A global pandemic was never going to stop people from wanting to have sex. And although the restrictions of social distancing have temporarily halted traditional dating, making it all but impossible for singles to meet and get to know one another at bars and restaurants and all the other familiar places where romance typically happens, people are still looking for love, and many have found alternative ways to find the one. Worldwide, dating apps have seen a “surge” in use: in May, Tinder reported a record number of swipes , saying user engagement is way up. Other dating apps have reported similar increases.
But what comes after a match on the app? John, a man in his late 20s in Toronto, almost instantly converted to socially distant dates, inviting women he’d met on Tinder to accompany him on walks or sit with him at the park, six feet apart. Or else he’d arrange long FaceTime calls where they could feel like they were getting acquainted. It was hardly ideal, and having to keep separated is not the best way to establish a physical rapport or cultivate intimacy. But on the other hand, with the pandemic happening, there’s always something to talk about.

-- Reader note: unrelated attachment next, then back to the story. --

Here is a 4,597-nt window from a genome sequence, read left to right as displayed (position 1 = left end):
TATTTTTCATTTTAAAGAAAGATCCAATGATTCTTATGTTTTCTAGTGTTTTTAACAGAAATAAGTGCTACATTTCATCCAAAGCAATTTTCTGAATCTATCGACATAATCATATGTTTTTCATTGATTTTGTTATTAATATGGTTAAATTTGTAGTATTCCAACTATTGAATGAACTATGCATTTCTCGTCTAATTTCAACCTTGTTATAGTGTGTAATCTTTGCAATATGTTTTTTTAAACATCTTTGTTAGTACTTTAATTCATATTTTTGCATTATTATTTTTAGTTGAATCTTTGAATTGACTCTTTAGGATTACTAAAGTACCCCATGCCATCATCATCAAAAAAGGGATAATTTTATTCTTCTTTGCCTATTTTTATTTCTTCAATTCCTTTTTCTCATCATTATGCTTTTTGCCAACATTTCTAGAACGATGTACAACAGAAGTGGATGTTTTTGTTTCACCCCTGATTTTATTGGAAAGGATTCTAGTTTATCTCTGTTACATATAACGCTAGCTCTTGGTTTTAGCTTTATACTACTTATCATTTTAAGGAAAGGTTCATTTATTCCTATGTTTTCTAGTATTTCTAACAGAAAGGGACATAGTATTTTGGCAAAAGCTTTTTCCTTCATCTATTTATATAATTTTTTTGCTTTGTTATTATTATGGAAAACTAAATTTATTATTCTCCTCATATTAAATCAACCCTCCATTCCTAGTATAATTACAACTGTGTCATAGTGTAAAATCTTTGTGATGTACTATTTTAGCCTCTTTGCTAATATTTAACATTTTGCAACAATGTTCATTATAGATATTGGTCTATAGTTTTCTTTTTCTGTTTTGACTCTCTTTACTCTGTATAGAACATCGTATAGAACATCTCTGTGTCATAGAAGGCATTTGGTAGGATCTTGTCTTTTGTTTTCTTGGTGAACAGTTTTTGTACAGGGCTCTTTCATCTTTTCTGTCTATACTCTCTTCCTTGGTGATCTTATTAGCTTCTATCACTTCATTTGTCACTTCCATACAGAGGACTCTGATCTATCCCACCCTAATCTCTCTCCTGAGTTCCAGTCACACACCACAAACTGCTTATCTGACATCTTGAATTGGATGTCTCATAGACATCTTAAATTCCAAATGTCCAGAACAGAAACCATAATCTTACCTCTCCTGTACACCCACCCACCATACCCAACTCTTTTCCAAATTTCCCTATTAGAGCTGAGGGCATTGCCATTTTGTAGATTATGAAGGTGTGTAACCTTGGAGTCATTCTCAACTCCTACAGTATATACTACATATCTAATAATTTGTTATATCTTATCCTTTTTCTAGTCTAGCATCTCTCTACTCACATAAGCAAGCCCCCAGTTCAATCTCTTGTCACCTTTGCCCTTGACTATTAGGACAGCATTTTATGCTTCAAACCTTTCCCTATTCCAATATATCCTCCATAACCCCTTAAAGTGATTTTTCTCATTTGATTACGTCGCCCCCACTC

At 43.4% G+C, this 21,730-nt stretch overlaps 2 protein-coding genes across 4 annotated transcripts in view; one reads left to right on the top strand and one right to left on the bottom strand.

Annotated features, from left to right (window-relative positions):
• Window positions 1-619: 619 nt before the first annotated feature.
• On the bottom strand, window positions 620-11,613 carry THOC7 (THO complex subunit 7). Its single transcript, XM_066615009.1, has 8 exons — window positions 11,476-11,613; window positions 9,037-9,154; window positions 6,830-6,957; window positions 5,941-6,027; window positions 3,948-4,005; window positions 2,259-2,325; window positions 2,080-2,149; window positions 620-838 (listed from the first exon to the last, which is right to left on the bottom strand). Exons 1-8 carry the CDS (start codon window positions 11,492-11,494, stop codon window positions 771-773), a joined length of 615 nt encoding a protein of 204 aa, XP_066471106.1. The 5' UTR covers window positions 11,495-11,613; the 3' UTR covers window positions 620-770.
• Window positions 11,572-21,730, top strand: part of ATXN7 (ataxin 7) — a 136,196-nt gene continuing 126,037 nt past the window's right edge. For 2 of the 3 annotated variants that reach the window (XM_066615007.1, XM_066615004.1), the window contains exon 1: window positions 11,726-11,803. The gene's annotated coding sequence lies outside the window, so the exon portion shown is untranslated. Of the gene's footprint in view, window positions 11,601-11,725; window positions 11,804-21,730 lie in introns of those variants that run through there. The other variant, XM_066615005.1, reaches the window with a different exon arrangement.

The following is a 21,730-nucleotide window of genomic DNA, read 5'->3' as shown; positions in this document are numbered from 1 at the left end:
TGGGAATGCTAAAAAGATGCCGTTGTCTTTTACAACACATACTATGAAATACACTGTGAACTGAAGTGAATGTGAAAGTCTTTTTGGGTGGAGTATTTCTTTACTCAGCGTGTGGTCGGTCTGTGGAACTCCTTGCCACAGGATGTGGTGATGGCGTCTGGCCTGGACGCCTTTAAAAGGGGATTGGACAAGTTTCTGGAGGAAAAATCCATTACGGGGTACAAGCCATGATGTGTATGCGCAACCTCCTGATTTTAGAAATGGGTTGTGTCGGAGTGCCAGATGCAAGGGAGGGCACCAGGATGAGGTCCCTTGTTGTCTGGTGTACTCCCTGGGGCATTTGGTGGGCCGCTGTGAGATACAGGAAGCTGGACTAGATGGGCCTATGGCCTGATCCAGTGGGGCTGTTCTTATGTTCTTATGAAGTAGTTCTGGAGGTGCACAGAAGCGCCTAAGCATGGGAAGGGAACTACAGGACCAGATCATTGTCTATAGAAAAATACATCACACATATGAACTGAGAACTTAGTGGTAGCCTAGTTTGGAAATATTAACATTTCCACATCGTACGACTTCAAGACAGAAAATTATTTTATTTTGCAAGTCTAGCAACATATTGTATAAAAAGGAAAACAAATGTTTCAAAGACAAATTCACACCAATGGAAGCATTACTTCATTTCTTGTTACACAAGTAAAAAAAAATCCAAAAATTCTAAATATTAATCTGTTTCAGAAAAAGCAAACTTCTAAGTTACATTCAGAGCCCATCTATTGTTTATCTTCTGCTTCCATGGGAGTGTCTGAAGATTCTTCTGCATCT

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Official government guidelines around safe sex practices have been much discussed. New York City was among the first to issue recommendations toward the end of March, and their advice swiftly went viral for its candour: the tipsheet warned that “rimming (mouth on anus) might spread COVID-19,” and stressed that “you are your safest sex partner,” encouraging masturbation in place of sex “especially if you wash your hands.” Last week, the BC Centre for Disease Control issued its own recommendations, and attracted notice for some of their more colourful suggestions, including that partners should avoid kissing or ought to “use barriers, like walls (e.g. glory holes) that allow for sexual contact but prevent close face-to-face contact.” In general the guidelines urged people to “get creative” about sex with new partners, and to wear condoms and, ideally, face masks during the act.